20.  Do you have liability insurance?

Yes, we do have liability insurance.

The Adoption Process


21. Do the birth mother’s parents need to sign papers in order for her to place her child for adoption?

No, it is not legally necessary; however, if she is 17 or under, there is an Affidavit that a parent can sign, indicating knowledge of her adoption plan.

22. When does the birth mother have to sign the adoption papers?

The relinquishment papers cannot be signed until at least 48 hours after the birth of the baby. The birth mother will only sign the relinquishment papers if she chooses to do so and when she is ready to do so.  It is never an easy choice.

23.    What documents must be signed’?

  • The Relinquishment of Parental Rights must be signed by the birth mother. (If she is married, her husband must also sign this document).
  • The Affidavit of Status, naming the birth father, must be signed by the birth mother. This is a sworn document to the court. DO NOT LIE. If you know the birth father’s entire name, first name, or last known address, you MUST SAY
  • The Waiver of Interest must be either 1) signed by the birth father, or 2) he will be served with notice of the impending court hearing to terminate parental rights. He does NOT have to go to court.

24.     Will the birth mother have to go to court?

No. The Affidavit of Relinquishment states that she waives her right to go to court; therefore she does not go to court.  A New Life staff member will go to court to represent her.

25. Once the birth mother signs the adoption papers, can she change her mind?

No.  The Relinquishment is very clear and specific in stating that it is final and irrevocable and that she should not sign it if she thinks she would ever wish to change her mind.

26.    After the adoption is finalized, what further contact will the birth parent(s) have with the agency?

It is the desire of New Life to maintain contact with all birth parent(s) over the coming months and years. We want to be available to help birth parent(s) work through their grief and build a relationship with the adoptive family.

27.    What happens if the baby is born with birth defects? Will the adoptive parents still want to adopt her baby?

Our goal is to place every child in an appropriate family, a family where that child will be accepted, loved and nurtured. The adoptive family will be contacted and presented a complete medical history. If they feel they are willing to accept the challenge of dealing with these special needs, the placement will proceed as planned.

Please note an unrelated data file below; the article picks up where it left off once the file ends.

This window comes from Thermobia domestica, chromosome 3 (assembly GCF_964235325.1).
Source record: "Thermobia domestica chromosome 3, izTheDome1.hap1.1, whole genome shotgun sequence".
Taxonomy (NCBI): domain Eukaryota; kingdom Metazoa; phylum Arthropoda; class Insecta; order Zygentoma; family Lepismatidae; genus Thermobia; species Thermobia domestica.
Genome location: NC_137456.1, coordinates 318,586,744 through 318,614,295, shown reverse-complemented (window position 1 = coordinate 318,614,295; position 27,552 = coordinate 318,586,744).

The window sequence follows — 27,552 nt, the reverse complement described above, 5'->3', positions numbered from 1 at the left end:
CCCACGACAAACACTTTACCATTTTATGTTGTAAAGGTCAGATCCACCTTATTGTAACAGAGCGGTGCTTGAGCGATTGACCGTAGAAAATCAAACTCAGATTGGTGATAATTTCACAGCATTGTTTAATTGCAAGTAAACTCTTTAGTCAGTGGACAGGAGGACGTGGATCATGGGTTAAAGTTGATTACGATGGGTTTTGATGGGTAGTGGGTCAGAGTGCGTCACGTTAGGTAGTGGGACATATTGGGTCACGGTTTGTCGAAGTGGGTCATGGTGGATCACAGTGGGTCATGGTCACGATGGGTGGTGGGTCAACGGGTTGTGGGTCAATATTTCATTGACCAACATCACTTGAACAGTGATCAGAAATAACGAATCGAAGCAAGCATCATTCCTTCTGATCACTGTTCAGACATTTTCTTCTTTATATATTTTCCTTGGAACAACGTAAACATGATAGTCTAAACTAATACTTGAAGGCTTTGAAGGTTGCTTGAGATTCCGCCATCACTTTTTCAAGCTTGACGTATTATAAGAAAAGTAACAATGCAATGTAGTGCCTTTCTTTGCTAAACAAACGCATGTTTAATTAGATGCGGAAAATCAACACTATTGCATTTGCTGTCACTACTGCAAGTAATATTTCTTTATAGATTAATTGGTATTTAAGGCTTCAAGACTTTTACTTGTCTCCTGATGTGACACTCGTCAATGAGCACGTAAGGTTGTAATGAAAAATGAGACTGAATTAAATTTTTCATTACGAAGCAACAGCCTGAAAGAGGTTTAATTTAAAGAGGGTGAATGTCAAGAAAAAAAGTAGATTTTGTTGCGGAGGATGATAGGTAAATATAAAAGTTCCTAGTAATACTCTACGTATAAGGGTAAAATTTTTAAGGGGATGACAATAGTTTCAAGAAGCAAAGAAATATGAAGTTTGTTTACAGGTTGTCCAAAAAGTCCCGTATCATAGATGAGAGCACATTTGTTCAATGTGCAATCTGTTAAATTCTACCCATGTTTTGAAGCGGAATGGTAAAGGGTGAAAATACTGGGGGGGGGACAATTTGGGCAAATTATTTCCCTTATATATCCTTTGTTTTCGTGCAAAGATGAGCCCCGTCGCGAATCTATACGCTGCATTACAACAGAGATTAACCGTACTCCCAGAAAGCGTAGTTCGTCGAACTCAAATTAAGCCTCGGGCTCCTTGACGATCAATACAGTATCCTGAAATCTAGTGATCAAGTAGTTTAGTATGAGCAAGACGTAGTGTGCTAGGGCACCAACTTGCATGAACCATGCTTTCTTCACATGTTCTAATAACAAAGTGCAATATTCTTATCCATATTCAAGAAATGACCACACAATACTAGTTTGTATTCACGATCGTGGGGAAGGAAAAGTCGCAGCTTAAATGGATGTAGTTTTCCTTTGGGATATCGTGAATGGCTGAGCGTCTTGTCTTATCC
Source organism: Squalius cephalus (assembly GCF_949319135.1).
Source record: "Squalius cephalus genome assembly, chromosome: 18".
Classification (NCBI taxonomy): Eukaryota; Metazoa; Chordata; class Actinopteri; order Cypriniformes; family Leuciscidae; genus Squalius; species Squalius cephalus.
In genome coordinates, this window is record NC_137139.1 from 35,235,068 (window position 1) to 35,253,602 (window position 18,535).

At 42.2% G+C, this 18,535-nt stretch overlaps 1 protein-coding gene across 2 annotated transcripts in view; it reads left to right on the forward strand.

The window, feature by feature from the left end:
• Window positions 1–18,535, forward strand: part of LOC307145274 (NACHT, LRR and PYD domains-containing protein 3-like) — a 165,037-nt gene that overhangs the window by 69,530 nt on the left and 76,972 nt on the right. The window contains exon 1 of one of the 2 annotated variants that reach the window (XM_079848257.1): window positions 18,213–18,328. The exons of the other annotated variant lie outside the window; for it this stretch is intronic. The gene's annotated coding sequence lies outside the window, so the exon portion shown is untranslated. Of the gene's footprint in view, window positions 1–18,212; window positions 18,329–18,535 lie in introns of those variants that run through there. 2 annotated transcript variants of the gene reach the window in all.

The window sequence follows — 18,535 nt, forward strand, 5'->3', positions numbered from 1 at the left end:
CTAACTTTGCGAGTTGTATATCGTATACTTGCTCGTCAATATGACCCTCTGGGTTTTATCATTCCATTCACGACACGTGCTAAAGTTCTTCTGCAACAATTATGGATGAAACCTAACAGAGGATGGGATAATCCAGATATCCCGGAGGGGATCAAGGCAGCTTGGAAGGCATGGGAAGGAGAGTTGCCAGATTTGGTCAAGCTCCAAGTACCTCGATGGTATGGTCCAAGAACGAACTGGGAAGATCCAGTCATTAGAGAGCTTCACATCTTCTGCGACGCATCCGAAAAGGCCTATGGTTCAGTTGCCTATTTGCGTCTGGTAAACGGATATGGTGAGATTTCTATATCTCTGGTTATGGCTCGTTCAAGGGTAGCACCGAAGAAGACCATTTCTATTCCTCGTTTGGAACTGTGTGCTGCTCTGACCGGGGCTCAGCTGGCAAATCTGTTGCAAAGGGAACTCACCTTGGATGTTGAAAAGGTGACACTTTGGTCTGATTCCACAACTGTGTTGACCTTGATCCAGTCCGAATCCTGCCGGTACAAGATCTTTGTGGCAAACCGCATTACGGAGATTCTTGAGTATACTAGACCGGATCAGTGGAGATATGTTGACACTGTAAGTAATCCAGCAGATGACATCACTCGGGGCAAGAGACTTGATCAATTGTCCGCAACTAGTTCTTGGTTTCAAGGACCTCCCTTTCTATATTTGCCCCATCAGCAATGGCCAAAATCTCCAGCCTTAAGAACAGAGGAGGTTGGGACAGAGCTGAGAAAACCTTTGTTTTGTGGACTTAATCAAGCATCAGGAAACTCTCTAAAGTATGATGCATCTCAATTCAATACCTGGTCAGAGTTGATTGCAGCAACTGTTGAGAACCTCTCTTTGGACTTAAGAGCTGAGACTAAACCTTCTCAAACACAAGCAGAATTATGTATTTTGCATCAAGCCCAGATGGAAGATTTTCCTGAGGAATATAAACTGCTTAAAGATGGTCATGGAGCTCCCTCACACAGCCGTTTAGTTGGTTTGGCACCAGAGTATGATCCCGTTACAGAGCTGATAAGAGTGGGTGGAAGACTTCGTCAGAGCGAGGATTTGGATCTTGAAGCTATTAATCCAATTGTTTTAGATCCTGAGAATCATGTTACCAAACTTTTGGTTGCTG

If the child’s difficulties are such that the chosen family feels they are not prepared or equipped to accept a child with these special needs, the birth mother can select another adoptive family or the child can be placed in interim care until an appropriate family is found. New Life will help facilitate an appropriate placement if the defects are severe.

28. How soon after the baby is born can she/he be placed in his/her new home?

The baby can be placed with the adoptive family as soon as the birth mother signs the Relinquishment of Parental Rights, which can be as soon as 48 hours after the baby’s birth.

29.    Why might a baby go into interim (foster) care before he/she goes to his/her adoptive family?

Babies might go into interim (foster) care if:

  • no appropriate family is studied, approved, and waiting to
  • the placement is considered a legal risk (because the birth father / legal father has not signed the necessary legal papers) and the selected family is unwilling to accept that risk (for example, if the adoption is being legally contested).



30. Can the birth mother select the religion she wishes the couple to be?

We only place babies in Christian homes where the husband and wife are both active members of their church, but a specific denomination (religion) may be requested.

31.  Can she be assured that her child will be brought up in that religion?

You can be assured that your child will be placed in a Christian family. We have no guarantees that a family will continue in the denomination they are in at placement (but we have no cause to assume they will do otherwise).



32.     Will the birth mother be able to see the baby in the hospital?

Yes, very definitely! This baby is hers, she has the rights of any other parent. We encourage her to see the baby and spend time with him/her while in the hospital. These can be special moments and special memories.